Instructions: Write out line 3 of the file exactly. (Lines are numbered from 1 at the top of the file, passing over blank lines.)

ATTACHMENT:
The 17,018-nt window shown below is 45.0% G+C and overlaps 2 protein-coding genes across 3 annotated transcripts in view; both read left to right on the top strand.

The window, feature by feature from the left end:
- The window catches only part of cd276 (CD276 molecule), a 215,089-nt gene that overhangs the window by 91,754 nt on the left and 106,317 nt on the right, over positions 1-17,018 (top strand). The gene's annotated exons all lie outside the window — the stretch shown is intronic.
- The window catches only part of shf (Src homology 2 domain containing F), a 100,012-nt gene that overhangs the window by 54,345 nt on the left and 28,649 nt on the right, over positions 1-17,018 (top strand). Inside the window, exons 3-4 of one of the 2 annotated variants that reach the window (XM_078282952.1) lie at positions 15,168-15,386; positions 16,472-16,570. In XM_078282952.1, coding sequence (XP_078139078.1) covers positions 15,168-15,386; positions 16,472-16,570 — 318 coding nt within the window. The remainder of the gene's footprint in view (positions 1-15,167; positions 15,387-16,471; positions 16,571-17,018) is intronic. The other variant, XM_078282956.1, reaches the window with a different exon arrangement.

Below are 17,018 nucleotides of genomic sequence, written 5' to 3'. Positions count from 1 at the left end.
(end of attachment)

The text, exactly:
- The window catches only part of cd276 (CD276 molecule), a 215,089-nt gene that overhangs the window by 91,754 nt on the left and 106,317 nt on the right, over positions 1-17,018 (top strand). The gene's annotated exons all lie outside the window — the stretch shown is intronic.